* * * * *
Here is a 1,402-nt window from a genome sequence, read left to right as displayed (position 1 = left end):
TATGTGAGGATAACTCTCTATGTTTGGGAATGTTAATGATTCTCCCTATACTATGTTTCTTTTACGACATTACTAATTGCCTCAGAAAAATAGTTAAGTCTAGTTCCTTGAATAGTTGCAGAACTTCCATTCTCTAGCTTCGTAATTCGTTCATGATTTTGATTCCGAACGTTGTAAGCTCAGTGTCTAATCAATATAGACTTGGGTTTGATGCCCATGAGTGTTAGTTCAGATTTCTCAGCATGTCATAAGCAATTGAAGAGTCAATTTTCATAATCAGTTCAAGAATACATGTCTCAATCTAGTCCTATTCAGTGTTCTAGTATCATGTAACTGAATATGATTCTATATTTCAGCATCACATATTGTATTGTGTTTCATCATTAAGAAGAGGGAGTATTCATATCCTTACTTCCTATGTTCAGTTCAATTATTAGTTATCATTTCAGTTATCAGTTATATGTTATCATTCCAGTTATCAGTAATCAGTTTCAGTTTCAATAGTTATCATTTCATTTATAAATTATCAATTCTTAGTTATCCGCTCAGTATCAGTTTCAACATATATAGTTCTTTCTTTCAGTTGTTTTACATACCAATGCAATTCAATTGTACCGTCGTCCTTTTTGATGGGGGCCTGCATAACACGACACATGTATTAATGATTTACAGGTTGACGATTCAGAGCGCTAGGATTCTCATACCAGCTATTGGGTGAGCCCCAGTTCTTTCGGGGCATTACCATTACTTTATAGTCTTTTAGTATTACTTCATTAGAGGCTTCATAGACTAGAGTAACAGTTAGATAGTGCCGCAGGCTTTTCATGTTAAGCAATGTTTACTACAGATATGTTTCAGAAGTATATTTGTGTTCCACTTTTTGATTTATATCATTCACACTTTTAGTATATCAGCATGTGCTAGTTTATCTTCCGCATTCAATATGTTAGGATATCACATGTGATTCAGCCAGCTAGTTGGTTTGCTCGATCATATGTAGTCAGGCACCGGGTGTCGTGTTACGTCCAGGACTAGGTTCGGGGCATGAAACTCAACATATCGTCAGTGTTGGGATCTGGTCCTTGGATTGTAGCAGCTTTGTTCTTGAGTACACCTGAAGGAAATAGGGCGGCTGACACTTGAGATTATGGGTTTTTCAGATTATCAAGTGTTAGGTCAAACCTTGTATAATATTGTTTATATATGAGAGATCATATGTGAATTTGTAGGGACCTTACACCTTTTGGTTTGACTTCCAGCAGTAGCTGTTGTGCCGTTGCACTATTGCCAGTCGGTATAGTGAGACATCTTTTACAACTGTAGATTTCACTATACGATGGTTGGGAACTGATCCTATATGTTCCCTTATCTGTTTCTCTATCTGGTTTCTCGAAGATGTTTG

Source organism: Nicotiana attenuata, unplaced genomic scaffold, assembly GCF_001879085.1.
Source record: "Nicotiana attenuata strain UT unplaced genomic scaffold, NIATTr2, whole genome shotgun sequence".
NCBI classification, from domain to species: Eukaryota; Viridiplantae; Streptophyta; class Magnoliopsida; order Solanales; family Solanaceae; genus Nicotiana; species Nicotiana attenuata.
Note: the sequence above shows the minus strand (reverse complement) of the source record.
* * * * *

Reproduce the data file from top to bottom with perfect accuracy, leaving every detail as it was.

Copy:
Here is a 1,402-nt window from a genome sequence, read left to right as displayed (position 1 = left end):
TATGTGAGGATAACTCTCTATGTTTGGGAATGTTAATGATTCTCCCTATACTATGTTTCTTTTACGACATTACTAATTGCCTCAGAAAAATAGTTAAGTCTAGTTCCTTGAATAGTTGCAGAACTTCCATTCTCTAGCTTCGTAATTCGTTCATGATTTTGATTCCGAACGTTGTAAGCTCAGTGTCTAATCAATATAGACTTGGGTTTGATGCCCATGAGTGTTAGTTCAGATTTCTCAGCATGTCATAAGCAATTGAAGAGTCAATTTTCATAATCAGTTCAAGAATACATGTCTCAATCTAGTCCTATTCAGTGTTCTAGTATCATGTAACTGAATATGATTCTATATTTCAGCATCACATATTGTATTGTGTTTCATCATTAAGAAGAGGGAGTATTCATATCCTTACTTCCTATGTTCAGTTCAATTATTAGTTATCATTTCAGTTATCAGTTATATGTTATCATTCCAGTTATCAGTAATCAGTTTCAGTTTCAATAGTTATCATTTCATTTATAAATTATCAATTCTTAGTTATCCGCTCAGTATCAGTTTCAACATATATAGTTCTTTCTTTCAGTTGTTTTACATACCAATGCAATTCAATTGTACCGTCGTCCTTTTTGATGGGGGCCTGCATAACACGACACATGTATTAATGATTTACAGGTTGACGATTCAGAGCGCTAGGATTCTCATACCAGCTATTGGGTGAGCCCCAGTTCTTTCGGGGCATTACCATTACTTTATAGTCTTTTAGTATTACTTCATTAGAGGCTTCATAGACTAGAGTAACAGTTAGATAGTGCCGCAGGCTTTTCATGTTAAGCAATGTTTACTACAGATATGTTTCAGAAGTATATTTGTGTTCCACTTTTTGATTTATATCATTCACACTTTTAGTATATCAGCATGTGCTAGTTTATCTTCCGCATTCAATATGTTAGGATATCACATGTGATTCAGCCAGCTAGTTGGTTTGCTCGATCATATGTAGTCAGGCACCGGGTGTCGTGTTACGTCCAGGACTAGGTTCGGGGCATGAAACTCAACATATCGTCAGTGTTGGGATCTGGTCCTTGGATTGTAGCAGCTTTGTTCTTGAGTACACCTGAAGGAAATAGGGCGGCTGACACTTGAGATTATGGGTTTTTCAGATTATCAAGTGTTAGGTCAAACCTTGTATAATATTGTTTATATATGAGAGATCATATGTGAATTTGTAGGGACCTTACACCTTTTGGTTTGACTTCCAGCAGTAGCTGTTGTGCCGTTGCACTATTGCCAGTCGGTATAGTGAGACATCTTTTACAACTGTAGATTTCACTATACGATGGTTGGGAACTGATCCTATATGTTCCCTTATCTGTTTCTCTATCTGGTTTCTCGAAGATGTTTG

Source organism: Nicotiana attenuata, unplaced genomic scaffold, assembly GCF_001879085.1.
Source record: "Nicotiana attenuata strain UT unplaced genomic scaffold, NIATTr2, whole genome shotgun sequence".
NCBI classification, from domain to species: Eukaryota; Viridiplantae; Streptophyta; class Magnoliopsida; order Solanales; family Solanaceae; genus Nicotiana; species Nicotiana attenuata.
Note: the sequence above shows the minus strand (reverse complement) of the source record.